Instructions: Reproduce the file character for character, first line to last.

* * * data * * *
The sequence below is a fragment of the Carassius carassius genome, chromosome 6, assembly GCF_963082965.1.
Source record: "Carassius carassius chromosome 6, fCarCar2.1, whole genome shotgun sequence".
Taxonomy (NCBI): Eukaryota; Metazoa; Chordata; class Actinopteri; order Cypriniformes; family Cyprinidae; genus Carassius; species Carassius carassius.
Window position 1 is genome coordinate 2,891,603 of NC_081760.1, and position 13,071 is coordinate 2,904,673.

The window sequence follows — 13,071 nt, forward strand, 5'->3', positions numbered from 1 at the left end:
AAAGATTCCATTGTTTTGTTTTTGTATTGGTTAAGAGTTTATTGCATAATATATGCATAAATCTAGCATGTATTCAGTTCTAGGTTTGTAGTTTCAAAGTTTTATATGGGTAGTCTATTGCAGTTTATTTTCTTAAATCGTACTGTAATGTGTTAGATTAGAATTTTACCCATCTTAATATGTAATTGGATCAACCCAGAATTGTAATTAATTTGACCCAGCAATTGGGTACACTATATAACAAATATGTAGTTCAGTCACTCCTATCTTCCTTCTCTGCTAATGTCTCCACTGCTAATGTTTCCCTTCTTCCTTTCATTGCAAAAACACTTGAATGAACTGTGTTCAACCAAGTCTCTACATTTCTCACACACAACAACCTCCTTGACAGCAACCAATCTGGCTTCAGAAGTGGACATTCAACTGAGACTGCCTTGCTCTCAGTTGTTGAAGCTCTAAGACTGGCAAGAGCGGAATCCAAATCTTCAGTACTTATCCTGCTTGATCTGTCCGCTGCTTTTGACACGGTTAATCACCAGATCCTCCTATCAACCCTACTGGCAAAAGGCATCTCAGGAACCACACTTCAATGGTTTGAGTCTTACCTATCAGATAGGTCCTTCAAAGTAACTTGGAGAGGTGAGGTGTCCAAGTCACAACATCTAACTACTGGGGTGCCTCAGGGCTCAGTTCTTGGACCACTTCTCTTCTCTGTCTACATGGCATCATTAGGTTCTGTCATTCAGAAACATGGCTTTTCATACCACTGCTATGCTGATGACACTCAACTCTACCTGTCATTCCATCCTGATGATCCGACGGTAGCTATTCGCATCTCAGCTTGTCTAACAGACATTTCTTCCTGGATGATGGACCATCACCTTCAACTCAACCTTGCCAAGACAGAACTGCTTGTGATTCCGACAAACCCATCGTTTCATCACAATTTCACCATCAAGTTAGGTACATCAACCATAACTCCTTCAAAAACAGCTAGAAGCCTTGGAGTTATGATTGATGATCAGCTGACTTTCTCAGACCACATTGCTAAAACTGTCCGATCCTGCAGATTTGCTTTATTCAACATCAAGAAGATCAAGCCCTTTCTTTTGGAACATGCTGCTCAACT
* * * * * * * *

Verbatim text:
The sequence below is a fragment of the Carassius carassius genome, chromosome 6, assembly GCF_963082965.1.
Source record: "Carassius carassius chromosome 6, fCarCar2.1, whole genome shotgun sequence".
Taxonomy (NCBI): Eukaryota; Metazoa; Chordata; class Actinopteri; order Cypriniformes; family Cyprinidae; genus Carassius; species Carassius carassius.
Window position 1 is genome coordinate 2,891,603 of NC_081760.1, and position 13,071 is coordinate 2,904,673.

The window sequence follows — 13,071 nt, forward strand, 5'->3', positions numbered from 1 at the left end:
AAAGATTCCATTGTTTTGTTTTTGTATTGGTTAAGAGTTTATTGCATAATATATGCATAAATCTAGCATGTATTCAGTTCTAGGTTTGTAGTTTCAAAGTTTTATATGGGTAGTCTATTGCAGTTTATTTTCTTAAATCGTACTGTAATGTGTTAGATTAGAATTTTACCCATCTTAATATGTAATTGGATCAACCCAGAATTGTAATTAATTTGACCCAGCAATTGGGTACACTATATAACAAATATGTAGTTCAGTCACTCCTATCTTCCTTCTCTGCTAATGTCTCCACTGCTAATGTTTCCCTTCTTCCTTTCATTGCAAAAACACTTGAATGAACTGTGTTCAACCAAGTCTCTACATTTCTCACACACAACAACCTCCTTGACAGCAACCAATCTGGCTTCAGAAGTGGACATTCAACTGAGACTGCCTTGCTCTCAGTTGTTGAAGCTCTAAGACTGGCAAGAGCGGAATCCAAATCTTCAGTACTTATCCTGCTTGATCTGTCCGCTGCTTTTGACACGGTTAATCACCAGATCCTCCTATCAACCCTACTGGCAAAAGGCATCTCAGGAACCACACTTCAATGGTTTGAGTCTTACCTATCAGATAGGTCCTTCAAAGTAACTTGGAGAGGTGAGGTGTCCAAGTCACAACATCTAACTACTGGGGTGCCTCAGGGCTCAGTTCTTGGACCACTTCTCTTCTCTGTCTACATGGCATCATTAGGTTCTGTCATTCAGAAACATGGCTTTTCATACCACTGCTATGCTGATGACACTCAACTCTACCTGTCATTCCATCCTGATGATCCGACGGTAGCTATTCGCATCTCAGCTTGTCTAACAGACATTTCTTCCTGGATGATGGACCATCACCTTCAACTCAACCTTGCCAAGACAGAACTGCTTGTGATTCCGACAAACCCATCGTTTCATCACAATTTCACCATCAAGTTAGGTACATCAACCATAACTCCTTCAAAAACAGCTAGAAGCCTTGGAGTTATGATTGATGATCAGCTGACTTTCTCAGACCACATTGCTAAAACTGTCCGATCCTGCAGATTTGCTTTATTCAACATCAAGAAGATCAAGCCCTTTCTTTTGGAACATGCTGCTCAACT